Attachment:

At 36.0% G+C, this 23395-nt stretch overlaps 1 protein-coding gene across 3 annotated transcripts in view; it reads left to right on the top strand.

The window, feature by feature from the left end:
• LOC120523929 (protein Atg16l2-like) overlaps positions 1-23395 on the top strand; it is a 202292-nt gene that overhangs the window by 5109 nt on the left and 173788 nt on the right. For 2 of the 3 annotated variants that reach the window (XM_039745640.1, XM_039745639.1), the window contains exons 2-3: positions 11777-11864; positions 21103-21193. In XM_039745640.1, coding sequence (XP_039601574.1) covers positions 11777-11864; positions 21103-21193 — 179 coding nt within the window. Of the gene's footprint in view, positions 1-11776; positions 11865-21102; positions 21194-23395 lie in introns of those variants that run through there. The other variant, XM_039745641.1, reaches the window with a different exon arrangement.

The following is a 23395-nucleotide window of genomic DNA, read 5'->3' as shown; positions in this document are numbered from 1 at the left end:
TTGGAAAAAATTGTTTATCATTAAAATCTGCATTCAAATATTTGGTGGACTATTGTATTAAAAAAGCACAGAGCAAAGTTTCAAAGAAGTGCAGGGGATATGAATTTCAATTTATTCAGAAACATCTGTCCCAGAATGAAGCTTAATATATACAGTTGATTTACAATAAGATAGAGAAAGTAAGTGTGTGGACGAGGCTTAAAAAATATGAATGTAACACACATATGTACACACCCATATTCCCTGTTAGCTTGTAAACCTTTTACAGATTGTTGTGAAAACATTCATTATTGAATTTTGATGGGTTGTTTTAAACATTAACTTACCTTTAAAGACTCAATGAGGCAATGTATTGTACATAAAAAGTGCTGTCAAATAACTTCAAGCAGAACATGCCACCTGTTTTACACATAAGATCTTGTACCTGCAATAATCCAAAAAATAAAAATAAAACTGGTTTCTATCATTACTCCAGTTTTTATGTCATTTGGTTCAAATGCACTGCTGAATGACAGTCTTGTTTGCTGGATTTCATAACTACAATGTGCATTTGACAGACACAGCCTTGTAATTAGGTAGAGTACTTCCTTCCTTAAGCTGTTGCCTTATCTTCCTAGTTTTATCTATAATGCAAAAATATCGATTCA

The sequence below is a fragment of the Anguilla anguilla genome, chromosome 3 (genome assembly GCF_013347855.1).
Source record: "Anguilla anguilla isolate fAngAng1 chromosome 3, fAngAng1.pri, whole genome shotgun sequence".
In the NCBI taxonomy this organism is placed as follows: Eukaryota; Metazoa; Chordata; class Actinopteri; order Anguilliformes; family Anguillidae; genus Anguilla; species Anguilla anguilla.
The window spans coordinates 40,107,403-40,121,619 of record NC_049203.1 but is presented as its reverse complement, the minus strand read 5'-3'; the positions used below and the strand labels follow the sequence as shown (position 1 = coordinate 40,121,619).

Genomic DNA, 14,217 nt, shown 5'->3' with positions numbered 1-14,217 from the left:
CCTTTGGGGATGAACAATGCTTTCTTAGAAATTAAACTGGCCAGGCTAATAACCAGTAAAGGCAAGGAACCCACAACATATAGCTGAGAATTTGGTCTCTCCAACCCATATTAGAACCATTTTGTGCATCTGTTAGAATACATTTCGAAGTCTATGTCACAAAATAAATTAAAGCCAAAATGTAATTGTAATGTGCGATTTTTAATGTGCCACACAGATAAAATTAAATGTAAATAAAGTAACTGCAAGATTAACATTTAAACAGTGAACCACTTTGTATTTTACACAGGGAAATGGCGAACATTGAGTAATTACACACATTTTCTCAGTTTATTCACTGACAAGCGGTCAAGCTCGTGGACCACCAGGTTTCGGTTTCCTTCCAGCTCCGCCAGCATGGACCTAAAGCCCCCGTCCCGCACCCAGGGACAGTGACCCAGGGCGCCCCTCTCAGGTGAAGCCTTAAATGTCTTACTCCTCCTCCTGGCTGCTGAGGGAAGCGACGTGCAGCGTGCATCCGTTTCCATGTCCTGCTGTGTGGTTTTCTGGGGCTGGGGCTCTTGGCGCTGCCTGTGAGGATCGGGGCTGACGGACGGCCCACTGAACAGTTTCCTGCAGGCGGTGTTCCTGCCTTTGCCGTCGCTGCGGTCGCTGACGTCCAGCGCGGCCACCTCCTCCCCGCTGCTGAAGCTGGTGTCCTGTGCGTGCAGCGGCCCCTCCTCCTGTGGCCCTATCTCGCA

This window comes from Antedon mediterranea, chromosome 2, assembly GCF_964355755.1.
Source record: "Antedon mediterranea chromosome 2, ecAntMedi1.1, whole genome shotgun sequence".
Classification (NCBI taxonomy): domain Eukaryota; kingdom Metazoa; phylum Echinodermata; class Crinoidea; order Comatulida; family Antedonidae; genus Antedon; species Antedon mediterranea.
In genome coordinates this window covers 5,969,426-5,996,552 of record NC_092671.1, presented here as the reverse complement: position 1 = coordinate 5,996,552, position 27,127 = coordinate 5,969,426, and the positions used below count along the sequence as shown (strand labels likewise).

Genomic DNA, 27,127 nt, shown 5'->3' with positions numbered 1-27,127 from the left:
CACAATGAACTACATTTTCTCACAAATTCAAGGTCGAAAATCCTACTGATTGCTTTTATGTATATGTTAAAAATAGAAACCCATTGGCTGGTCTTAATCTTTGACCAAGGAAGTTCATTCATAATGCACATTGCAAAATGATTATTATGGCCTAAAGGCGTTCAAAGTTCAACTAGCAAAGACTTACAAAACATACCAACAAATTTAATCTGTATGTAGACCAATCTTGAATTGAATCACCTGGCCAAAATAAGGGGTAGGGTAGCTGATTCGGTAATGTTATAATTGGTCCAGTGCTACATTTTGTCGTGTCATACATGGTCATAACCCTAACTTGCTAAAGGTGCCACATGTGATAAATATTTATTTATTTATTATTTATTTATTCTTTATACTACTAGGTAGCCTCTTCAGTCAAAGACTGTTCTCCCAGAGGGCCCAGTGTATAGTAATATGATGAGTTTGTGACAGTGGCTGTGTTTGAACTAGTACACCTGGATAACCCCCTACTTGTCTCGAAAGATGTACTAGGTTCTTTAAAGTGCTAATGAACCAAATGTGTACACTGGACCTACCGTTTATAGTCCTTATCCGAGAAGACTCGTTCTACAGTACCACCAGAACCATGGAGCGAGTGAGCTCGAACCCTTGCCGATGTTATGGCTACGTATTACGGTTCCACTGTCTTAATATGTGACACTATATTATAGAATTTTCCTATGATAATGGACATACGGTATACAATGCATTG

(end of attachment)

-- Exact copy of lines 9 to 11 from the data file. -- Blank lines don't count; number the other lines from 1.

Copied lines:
The window spans coordinates 40,107,403-40,121,619 of record NC_049203.1 but is presented as its reverse complement, the minus strand read 5'-3'; the positions used below and the strand labels follow the sequence as shown (position 1 = coordinate 40,121,619).

Genomic DNA, 14,217 nt, shown 5'->3' with positions numbered 1-14,217 from the left:
CCTTTGGGGATGAACAATGCTTTCTTAGAAATTAAACTGGCCAGGCTAATAACCAGTAAAGGCAAGGAACCCACAACATATAGCTGAGAATTTGGTCTCTCCAACCCATATTAGAACCATTTTGTGCATCTGTTAGAATACATTTCGAAGTCTATGTCACAAAATAAATTAAAGCCAAAATGTAATTGTAATGTGCGATTTTTAATGTGCCACACAGATAAAATTAAATGTAAATAAAGTAACTGCAAGATTAACATTTAAACAGTGAACCACTTTGTATTTTACACAGGGAAATGGCGAACATTGAGTAATTACACACATTTTCTCAGTTTATTCACTGACAAGCGGTCAAGCTCGTGGACCACCAGGTTTCGGTTTCCTTCCAGCTCCGCCAGCATGGACCTAAAGCCCCCGTCCCGCACCCAGGGACAGTGACCCAGGGCGCCCCTCTCAGGTGAAGCCTTAAATGTCTTACTCCTCCTCCTGGCTGCTGAGGGAAGCGACGTGCAGCGTGCATCCGTTTCCATGTCCTGCTGTGTGGTTTTCTGGGGCTGGGGCTCTTGGCGCTGCCTGTGAGGATCGGGGCTGACGGACGGCCCACTGAACAGTTTCCTGCAGGCGGTGTTCCTGCCTTTGCCGTCGCTGCGGTCGCTGACGTCCAGCGCGGCCACCTCCTCCCCGCTGCTGAAGCTGGTGTCCTGTGCGTGCAGCGGCCCCTCCTCCTGTGGCCCTATCTCGCA